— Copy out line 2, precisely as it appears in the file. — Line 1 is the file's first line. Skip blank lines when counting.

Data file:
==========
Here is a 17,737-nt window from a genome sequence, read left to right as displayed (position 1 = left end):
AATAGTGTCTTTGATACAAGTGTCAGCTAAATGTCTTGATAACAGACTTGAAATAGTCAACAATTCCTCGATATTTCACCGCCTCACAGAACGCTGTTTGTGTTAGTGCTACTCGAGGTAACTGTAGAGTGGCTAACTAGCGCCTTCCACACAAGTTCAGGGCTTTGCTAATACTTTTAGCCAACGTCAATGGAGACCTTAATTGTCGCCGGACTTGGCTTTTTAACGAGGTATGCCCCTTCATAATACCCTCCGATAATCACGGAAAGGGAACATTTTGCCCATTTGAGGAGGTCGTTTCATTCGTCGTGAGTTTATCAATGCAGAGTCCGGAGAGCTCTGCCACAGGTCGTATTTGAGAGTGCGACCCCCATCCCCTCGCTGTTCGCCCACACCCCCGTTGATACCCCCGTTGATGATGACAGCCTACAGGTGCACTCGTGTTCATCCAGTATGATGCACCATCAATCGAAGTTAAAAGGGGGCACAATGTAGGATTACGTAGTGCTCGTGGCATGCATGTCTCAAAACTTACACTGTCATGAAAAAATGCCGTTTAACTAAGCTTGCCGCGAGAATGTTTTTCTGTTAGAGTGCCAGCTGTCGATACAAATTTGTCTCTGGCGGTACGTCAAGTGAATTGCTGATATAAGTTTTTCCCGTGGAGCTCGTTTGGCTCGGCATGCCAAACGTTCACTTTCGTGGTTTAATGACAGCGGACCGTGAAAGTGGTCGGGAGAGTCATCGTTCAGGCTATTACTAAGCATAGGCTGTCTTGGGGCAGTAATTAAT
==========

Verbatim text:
AATAGTGTCTTTGATACAAGTGTCAGCTAAATGTCTTGATAACAGACTTGAAATAGTCAACAATTCCTCGATATTTCACCGCCTCACAGAACGCTGTTTGTGTTAGTGCTACTCGAGGTAACTGTAGAGTGGCTAACTAGCGCCTTCCACACAAGTTCAGGGCTTTGCTAATACTTTTAGCCAACGTCAATGGAGACCTTAATTGTCGCCGGACTTGGCTTTTTAACGAGGTATGCCCCTTCATAATACCCTCCGATAATCACGGAAAGGGAACATTTTGCCCATTTGAGGAGGTCGTTTCATTCGTCGTGAGTTTATCAATGCAGAGTCCGGAGAGCTCTGCCACAGGTCGTATTTGAGAGTGCGACCCCCATCCCCTCGCTGTTCGCCCACACCCCCGTTGATACCCCCGTTGATGATGACAGCCTACAGGTGCACTCGTGTTCATCCAGTATGATGCACCATCAATCGAAGTTAAAAGGGGGCACAATGTAGGATTACGTAGTGCTCGTGGCATGCATGTCTCAAAACTTACACTGTCATGAAAAAATGCCGTTTAACTAAGCTTGCCGCGAGAATGTTTTTCTGTTAGAGTGCCAGCTGTCGATACAAATTTGTCTCTGGCGGTACGTCAAGTGAATTGCTGATATAAGTTTTTCCCGTGGAGCTCGTTTGGCTCGGCATGCCAAACGTTCACTTTCGTGGTTTAATGACAGCGGACCGTGAAAGTGGTCGGGAGAGTCATCGTTCAGGCTATTACTAAGCATAGGCTGTCTTGGGGCAGTAATTAAT